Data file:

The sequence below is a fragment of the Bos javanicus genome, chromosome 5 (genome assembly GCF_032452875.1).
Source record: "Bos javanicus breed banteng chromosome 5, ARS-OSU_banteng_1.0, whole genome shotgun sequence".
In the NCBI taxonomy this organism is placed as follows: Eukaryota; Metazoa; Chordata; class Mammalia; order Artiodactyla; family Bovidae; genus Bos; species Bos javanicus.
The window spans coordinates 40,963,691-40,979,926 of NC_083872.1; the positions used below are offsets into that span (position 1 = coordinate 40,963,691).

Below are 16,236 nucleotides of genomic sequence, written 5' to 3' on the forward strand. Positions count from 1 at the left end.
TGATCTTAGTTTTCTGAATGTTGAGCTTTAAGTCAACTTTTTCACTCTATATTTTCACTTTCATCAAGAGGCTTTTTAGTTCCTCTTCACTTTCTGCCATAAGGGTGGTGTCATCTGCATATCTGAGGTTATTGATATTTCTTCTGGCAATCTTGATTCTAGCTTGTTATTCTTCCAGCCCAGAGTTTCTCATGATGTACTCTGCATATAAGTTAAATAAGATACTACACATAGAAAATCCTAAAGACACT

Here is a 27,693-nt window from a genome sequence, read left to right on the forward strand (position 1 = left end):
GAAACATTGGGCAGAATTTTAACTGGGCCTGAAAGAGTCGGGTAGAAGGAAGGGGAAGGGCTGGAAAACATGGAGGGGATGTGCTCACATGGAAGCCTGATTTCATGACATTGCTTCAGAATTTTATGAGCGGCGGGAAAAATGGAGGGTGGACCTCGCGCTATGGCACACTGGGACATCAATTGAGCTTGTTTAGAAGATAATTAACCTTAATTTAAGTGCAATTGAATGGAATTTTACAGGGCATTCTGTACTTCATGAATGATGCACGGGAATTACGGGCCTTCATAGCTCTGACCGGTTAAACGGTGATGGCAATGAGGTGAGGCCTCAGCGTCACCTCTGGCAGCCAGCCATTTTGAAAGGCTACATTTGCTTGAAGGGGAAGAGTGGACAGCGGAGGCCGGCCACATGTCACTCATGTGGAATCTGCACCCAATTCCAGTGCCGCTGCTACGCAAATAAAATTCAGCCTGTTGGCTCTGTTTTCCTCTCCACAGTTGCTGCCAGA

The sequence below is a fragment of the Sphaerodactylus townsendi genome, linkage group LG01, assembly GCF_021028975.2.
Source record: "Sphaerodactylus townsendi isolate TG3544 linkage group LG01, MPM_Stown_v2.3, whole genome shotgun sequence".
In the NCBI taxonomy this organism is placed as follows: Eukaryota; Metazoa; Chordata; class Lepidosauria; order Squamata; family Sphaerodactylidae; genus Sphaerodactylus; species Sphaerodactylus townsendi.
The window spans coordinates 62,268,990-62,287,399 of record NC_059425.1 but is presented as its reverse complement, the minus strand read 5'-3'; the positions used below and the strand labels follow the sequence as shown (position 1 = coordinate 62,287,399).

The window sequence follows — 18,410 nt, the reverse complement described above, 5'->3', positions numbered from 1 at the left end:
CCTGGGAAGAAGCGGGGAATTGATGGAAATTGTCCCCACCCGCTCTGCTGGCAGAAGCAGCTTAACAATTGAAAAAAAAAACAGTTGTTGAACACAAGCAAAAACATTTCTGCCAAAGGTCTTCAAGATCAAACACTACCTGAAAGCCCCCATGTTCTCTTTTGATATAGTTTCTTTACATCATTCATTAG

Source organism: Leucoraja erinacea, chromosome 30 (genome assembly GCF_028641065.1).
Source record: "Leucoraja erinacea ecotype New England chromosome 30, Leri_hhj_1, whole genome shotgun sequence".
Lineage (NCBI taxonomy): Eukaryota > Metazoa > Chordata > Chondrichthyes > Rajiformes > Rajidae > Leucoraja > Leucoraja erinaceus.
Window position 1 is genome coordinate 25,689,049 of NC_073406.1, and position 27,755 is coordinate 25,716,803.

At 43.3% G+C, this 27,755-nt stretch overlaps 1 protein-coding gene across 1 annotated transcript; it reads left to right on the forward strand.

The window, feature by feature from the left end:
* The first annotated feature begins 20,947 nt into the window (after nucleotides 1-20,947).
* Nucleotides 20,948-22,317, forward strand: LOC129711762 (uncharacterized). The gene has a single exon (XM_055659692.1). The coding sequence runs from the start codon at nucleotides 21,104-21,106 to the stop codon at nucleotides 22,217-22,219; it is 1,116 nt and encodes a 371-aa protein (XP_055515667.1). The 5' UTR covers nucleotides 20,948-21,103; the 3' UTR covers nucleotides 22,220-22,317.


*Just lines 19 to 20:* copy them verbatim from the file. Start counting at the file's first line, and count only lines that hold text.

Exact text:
At 43.3% G+C, this 27,755-nt stretch overlaps 1 protein-coding gene across 1 annotated transcript; it reads left to right on the forward strand.

The window, feature by feature from the left end: